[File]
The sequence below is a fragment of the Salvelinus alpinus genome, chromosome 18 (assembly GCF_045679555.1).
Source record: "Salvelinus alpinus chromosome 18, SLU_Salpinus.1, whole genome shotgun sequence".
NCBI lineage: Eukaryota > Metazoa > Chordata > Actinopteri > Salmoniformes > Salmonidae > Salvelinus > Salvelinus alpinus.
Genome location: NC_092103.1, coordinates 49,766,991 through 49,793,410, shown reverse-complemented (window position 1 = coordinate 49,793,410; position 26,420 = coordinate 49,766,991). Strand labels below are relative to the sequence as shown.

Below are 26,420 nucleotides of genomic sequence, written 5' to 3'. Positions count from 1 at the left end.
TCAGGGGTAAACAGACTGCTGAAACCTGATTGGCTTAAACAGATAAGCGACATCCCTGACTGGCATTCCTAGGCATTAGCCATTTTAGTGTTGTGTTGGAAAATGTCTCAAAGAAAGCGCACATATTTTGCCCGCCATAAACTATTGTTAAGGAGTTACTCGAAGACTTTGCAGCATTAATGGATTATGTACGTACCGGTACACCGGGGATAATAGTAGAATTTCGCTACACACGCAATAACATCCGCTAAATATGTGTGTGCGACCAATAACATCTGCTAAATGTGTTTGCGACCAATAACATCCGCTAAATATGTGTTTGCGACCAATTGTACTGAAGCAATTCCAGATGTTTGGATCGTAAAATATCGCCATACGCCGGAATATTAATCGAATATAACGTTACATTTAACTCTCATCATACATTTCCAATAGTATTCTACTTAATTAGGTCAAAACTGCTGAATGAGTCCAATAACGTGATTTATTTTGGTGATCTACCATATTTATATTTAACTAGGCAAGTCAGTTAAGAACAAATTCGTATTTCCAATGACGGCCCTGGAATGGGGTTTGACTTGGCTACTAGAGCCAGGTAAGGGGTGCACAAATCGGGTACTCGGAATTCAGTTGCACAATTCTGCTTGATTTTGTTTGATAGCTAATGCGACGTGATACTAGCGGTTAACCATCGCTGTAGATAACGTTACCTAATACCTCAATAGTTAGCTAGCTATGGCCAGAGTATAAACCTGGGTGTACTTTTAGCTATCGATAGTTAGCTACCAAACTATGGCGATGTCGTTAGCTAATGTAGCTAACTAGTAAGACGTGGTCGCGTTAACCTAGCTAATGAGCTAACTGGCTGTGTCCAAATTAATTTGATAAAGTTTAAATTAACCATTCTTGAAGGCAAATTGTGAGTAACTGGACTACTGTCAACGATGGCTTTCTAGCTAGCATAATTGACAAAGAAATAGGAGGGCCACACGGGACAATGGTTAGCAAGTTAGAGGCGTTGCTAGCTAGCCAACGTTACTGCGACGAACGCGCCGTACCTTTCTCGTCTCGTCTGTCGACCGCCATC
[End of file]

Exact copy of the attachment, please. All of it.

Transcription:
The sequence below is a fragment of the Salvelinus alpinus genome, chromosome 18 (assembly GCF_045679555.1).
Source record: "Salvelinus alpinus chromosome 18, SLU_Salpinus.1, whole genome shotgun sequence".
NCBI lineage: Eukaryota > Metazoa > Chordata > Actinopteri > Salmoniformes > Salmonidae > Salvelinus > Salvelinus alpinus.
Genome location: NC_092103.1, coordinates 49,766,991 through 49,793,410, shown reverse-complemented (window position 1 = coordinate 49,793,410; position 26,420 = coordinate 49,766,991). Strand labels below are relative to the sequence as shown.

Below are 26,420 nucleotides of genomic sequence, written 5' to 3'. Positions count from 1 at the left end.
TCAGGGGTAAACAGACTGCTGAAACCTGATTGGCTTAAACAGATAAGCGACATCCCTGACTGGCATTCCTAGGCATTAGCCATTTTAGTGTTGTGTTGGAAAATGTCTCAAAGAAAGCGCACATATTTTGCCCGCCATAAACTATTGTTAAGGAGTTACTCGAAGACTTTGCAGCATTAATGGATTATGTACGTACCGGTACACCGGGGATAATAGTAGAATTTCGCTACACACGCAATAACATCCGCTAAATATGTGTGTGCGACCAATAACATCTGCTAAATGTGTTTGCGACCAATAACATCCGCTAAATATGTGTTTGCGACCAATTGTACTGAAGCAATTCCAGATGTTTGGATCGTAAAATATCGCCATACGCCGGAATATTAATCGAATATAACGTTACATTTAACTCTCATCATACATTTCCAATAGTATTCTACTTAATTAGGTCAAAACTGCTGAATGAGTCCAATAACGTGATTTATTTTGGTGATCTACCATATTTATATTTAACTAGGCAAGTCAGTTAAGAACAAATTCGTATTTCCAATGACGGCCCTGGAATGGGGTTTGACTTGGCTACTAGAGCCAGGTAAGGGGTGCACAAATCGGGTACTCGGAATTCAGTTGCACAATTCTGCTTGATTTTGTTTGATAGCTAATGCGACGTGATACTAGCGGTTAACCATCGCTGTAGATAACGTTACCTAATACCTCAATAGTTAGCTAGCTATGGCCAGAGTATAAACCTGGGTGTACTTTTAGCTATCGATAGTTAGCTACCAAACTATGGCGATGTCGTTAGCTAATGTAGCTAACTAGTAAGACGTGGTCGCGTTAACCTAGCTAATGAGCTAACTGGCTGTGTCCAAATTAATTTGATAAAGTTTAAATTAACCATTCTTGAAGGCAAATTGTGAGTAACTGGACTACTGTCAACGATGGCTTTCTAGCTAGCATAATTGACAAAGAAATAGGAGGGCCACACGGGACAATGGTTAGCAAGTTAGAGGCGTTGCTAGCTAGCCAACGTTACTGCGACGAACGCGCCGTACCTTTCTCGTCTCGTCTGTCGACCGCCATC